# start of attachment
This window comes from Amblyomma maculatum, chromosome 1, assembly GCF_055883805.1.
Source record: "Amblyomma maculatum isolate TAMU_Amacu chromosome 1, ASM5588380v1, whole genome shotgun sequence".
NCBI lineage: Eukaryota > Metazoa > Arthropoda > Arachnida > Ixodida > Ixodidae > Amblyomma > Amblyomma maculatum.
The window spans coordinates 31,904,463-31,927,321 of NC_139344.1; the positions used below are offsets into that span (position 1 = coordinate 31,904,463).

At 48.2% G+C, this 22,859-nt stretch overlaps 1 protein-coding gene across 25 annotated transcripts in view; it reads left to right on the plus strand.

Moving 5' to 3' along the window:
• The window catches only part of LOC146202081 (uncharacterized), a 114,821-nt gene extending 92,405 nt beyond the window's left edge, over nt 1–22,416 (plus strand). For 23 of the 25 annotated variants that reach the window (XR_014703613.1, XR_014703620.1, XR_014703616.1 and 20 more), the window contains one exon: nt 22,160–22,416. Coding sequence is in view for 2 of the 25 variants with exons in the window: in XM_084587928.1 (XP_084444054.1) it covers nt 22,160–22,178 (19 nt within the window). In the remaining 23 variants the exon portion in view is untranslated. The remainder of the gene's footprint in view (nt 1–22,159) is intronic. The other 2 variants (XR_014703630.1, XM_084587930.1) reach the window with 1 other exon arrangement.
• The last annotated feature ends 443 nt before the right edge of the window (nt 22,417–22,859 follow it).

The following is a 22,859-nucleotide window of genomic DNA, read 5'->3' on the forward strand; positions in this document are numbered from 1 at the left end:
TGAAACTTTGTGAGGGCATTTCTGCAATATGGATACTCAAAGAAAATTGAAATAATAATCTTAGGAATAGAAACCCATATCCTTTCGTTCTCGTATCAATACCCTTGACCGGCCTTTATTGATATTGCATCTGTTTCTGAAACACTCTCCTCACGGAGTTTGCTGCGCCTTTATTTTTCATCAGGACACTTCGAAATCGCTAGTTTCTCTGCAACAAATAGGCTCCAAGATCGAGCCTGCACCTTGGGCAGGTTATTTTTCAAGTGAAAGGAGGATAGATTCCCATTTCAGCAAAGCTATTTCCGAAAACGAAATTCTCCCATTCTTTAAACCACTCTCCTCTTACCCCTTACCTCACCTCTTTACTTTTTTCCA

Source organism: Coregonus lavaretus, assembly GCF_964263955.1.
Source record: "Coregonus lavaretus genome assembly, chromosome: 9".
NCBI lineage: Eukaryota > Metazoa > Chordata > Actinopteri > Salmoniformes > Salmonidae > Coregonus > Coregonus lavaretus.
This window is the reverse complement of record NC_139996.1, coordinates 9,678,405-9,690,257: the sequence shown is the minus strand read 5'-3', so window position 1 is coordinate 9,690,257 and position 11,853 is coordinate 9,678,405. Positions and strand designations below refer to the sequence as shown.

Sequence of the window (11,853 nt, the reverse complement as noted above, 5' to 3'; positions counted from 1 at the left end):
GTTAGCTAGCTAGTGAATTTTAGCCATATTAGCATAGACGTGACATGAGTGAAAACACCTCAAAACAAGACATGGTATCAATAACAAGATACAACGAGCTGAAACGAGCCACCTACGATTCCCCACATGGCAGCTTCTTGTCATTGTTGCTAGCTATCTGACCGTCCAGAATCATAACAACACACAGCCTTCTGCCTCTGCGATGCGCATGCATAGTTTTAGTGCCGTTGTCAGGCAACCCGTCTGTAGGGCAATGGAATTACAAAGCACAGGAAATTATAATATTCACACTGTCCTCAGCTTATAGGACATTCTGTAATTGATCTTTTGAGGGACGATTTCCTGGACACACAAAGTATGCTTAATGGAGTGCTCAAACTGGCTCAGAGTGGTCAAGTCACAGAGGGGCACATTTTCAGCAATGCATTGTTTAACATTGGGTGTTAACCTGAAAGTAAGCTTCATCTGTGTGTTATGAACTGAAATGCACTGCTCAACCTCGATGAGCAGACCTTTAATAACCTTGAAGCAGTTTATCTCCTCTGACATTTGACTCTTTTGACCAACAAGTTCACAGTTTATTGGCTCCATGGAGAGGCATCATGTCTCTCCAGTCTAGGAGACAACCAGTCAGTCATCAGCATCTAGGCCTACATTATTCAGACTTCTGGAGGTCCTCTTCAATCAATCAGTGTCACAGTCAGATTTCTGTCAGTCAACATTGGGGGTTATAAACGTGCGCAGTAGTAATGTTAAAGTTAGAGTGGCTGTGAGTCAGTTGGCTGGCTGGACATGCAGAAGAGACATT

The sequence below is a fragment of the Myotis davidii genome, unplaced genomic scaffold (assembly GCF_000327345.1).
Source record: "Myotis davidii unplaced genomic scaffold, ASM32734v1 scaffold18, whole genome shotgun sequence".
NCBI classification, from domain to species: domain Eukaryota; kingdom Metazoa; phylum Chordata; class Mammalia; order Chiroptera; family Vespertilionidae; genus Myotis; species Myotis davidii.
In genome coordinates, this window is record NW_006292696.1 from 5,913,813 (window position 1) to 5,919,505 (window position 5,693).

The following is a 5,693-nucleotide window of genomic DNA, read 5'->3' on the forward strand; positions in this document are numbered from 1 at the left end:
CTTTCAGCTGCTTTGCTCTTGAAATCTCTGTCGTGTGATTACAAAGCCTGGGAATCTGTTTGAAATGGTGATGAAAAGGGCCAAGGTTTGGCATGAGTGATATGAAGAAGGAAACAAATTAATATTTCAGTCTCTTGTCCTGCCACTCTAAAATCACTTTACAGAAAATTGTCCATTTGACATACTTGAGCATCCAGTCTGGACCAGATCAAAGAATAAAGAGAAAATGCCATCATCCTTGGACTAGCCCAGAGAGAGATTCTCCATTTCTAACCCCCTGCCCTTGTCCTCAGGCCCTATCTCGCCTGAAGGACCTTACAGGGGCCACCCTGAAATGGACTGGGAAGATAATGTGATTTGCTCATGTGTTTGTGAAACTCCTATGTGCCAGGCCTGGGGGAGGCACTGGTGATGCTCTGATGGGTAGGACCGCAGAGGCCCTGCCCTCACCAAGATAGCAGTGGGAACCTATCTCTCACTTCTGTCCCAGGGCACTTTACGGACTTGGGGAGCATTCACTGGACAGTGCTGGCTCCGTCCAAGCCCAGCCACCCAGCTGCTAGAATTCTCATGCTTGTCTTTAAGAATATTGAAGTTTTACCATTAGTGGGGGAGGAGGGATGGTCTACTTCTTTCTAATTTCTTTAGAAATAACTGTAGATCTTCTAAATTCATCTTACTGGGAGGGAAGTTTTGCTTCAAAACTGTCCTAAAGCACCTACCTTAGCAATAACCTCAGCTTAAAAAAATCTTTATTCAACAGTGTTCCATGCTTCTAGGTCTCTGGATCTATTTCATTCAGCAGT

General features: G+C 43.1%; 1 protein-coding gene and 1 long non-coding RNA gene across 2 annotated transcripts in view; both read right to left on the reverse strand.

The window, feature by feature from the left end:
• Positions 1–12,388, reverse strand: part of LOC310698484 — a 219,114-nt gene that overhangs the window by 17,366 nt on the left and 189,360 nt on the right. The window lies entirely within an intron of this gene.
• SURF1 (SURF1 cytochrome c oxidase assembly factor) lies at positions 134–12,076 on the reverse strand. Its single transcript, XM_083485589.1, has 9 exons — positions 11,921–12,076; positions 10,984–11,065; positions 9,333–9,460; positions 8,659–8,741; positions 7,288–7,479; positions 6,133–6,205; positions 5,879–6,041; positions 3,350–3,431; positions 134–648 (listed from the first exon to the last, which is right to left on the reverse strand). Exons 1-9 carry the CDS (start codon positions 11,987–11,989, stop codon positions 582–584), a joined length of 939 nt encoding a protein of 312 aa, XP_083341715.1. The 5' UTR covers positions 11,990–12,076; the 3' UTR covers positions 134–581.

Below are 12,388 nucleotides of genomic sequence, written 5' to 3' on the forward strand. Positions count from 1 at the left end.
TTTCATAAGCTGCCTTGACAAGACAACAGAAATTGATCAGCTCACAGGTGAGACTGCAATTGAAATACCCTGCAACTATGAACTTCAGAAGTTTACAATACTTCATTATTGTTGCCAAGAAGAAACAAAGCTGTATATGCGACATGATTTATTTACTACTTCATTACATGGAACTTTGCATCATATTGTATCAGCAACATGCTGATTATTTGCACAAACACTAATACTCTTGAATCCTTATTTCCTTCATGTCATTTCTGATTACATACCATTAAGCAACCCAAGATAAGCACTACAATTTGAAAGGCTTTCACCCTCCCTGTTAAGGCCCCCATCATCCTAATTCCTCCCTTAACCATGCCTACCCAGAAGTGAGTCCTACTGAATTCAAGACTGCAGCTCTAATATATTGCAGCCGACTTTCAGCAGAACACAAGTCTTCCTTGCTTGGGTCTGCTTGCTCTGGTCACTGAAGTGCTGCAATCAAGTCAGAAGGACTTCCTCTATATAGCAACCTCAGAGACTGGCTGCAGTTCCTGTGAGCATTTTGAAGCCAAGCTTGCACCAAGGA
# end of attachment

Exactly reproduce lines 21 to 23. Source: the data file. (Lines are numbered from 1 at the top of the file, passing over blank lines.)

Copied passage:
The following is a 5,693-nucleotide window of genomic DNA, read 5'->3' on the forward strand; positions in this document are numbered from 1 at the left end:
CTTTCAGCTGCTTTGCTCTTGAAATCTCTGTCGTGTGATTACAAAGCCTGGGAATCTGTTTGAAATGGTGATGAAAAGGGCCAAGGTTTGGCATGAGTGATATGAAGAAGGAAACAAATTAATATTTCAGTCTCTTGTCCTGCCACTCTAAAATCACTTTACAGAAAATTGTCCATTTGACATACTTGAGCATCCAGTCTGGACCAGATCAAAGAATAAAGAGAAAATGCCATCATCCTTGGACTAGCCCAGAGAGAGATTCTCCATTTCTAACCCCCTGCCCTTGTCCTCAGGCCCTATCTCGCCTGAAGGACCTTACAGGGGCCACCCTGAAATGGACTGGGAAGATAATGTGATTTGCTCATGTGTTTGTGAAACTCCTATGTGCCAGGCCTGGGGGAGGCACTGGTGATGCTCTGATGGGTAGGACCGCAGAGGCCCTGCCCTCACCAAGATAGCAGTGGGAACCTATCTCTCACTTCTGTCCCAGGGCACTTTACGGACTTGGGGAGCATTCACTGGACAGTGCTGGCTCCGTCCAAGCCCAGCCACCCAGCTGCTAGAATTCTCATGCTTGTCTTTAAGAATATTGAAGTTTTACCATTAGTGGGGGAGGAGGGATGGTCTACTTCTTTCTAATTTCTTTAGAAATAACTGTAGATCTTCTAAATTCATCTTACTGGGAGGGAAGTTTTGCTTCAAAACTGTCCTAAAGCACCTACCTTAGCAATAACCTCAGCTTAAAAAAATCTTTATTCAACAGTGTTCCATGCTTCTAGGTCTCTGGATCTATTTCATTCAGCAGT

General features: G+C 43.1%; 1 protein-coding gene and 1 long non-coding RNA gene across 2 annotated transcripts in view; both read right to left on the reverse strand.